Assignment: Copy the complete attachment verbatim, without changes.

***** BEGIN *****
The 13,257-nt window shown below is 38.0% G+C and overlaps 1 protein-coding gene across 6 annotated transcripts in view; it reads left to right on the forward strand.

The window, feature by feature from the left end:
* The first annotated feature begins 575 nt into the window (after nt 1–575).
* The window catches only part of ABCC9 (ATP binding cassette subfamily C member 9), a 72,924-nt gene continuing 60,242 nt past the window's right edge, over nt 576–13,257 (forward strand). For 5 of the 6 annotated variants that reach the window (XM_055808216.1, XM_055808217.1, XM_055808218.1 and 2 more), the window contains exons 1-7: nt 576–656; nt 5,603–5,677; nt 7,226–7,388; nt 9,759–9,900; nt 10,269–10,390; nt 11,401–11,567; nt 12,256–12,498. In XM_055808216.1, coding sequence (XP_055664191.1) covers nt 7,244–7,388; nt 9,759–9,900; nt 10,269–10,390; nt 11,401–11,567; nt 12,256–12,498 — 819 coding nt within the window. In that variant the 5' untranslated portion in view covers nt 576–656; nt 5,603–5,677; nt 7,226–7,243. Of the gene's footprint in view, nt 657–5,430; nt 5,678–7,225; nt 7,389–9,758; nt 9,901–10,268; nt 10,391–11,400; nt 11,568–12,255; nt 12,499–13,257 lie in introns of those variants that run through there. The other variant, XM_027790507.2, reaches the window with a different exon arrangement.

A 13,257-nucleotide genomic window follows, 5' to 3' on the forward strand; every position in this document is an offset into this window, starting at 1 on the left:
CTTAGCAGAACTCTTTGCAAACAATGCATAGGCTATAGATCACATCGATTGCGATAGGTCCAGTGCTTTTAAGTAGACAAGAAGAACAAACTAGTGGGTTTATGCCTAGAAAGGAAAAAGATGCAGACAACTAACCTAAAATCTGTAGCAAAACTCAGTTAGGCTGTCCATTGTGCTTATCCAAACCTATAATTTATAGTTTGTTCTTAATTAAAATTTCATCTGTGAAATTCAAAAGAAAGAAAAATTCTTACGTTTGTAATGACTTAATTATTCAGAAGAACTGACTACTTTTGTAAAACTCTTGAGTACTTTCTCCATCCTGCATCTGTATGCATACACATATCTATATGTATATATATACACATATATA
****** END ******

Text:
The 13,257-nt window shown below is 38.0% G+C and overlaps 1 protein-coding gene across 6 annotated transcripts in view; it reads left to right on the forward strand.

The window, feature by feature from the left end:
* The first annotated feature begins 575 nt into the window (after nt 1–575).
* The window catches only part of ABCC9 (ATP binding cassette subfamily C member 9), a 72,924-nt gene continuing 60,242 nt past the window's right edge, over nt 576–13,257 (forward strand). For 5 of the 6 annotated variants that reach the window (XM_055808216.1, XM_055808217.1, XM_055808218.1 and 2 more), the window contains exons 1-7: nt 576–656; nt 5,603–5,677; nt 7,226–7,388; nt 9,759–9,900; nt 10,269–10,390; nt 11,401–11,567; nt 12,256–12,498. In XM_055808216.1, coding sequence (XP_055664191.1) covers nt 7,244–7,388; nt 9,759–9,900; nt 10,269–10,390; nt 11,401–11,567; nt 12,256–12,498 — 819 coding nt within the window. In that variant the 5' untranslated portion in view covers nt 576–656; nt 5,603–5,677; nt 7,226–7,243. Of the gene's footprint in view, nt 657–5,430; nt 5,678–7,225; nt 7,389–9,758; nt 9,901–10,268; nt 10,391–11,400; nt 11,568–12,255; nt 12,499–13,257 lie in introns of those variants that run through there. The other variant, XM_027790507.2, reaches the window with a different exon arrangement.

A 13,257-nucleotide genomic window follows, 5' to 3' on the forward strand; every position in this document is an offset into this window, starting at 1 on the left:
CTTAGCAGAACTCTTTGCAAACAATGCATAGGCTATAGATCACATCGATTGCGATAGGTCCAGTGCTTTTAAGTAGACAAGAAGAACAAACTAGTGGGTTTATGCCTAGAAAGGAAAAAGATGCAGACAACTAACCTAAAATCTGTAGCAAAACTCAGTTAGGCTGTCCATTGTGCTTATCCAAACCTATAATTTATAGTTTGTTCTTAATTAAAATTTCATCTGTGAAATTCAAAAGAAAGAAAAATTCTTACGTTTGTAATGACTTAATTATTCAGAAGAACTGACTACTTTTGTAAAACTCTTGAGTACTTTCTCCATCCTGCATCTGTATGCATACACATATCTATATGTATATATATACACATATATA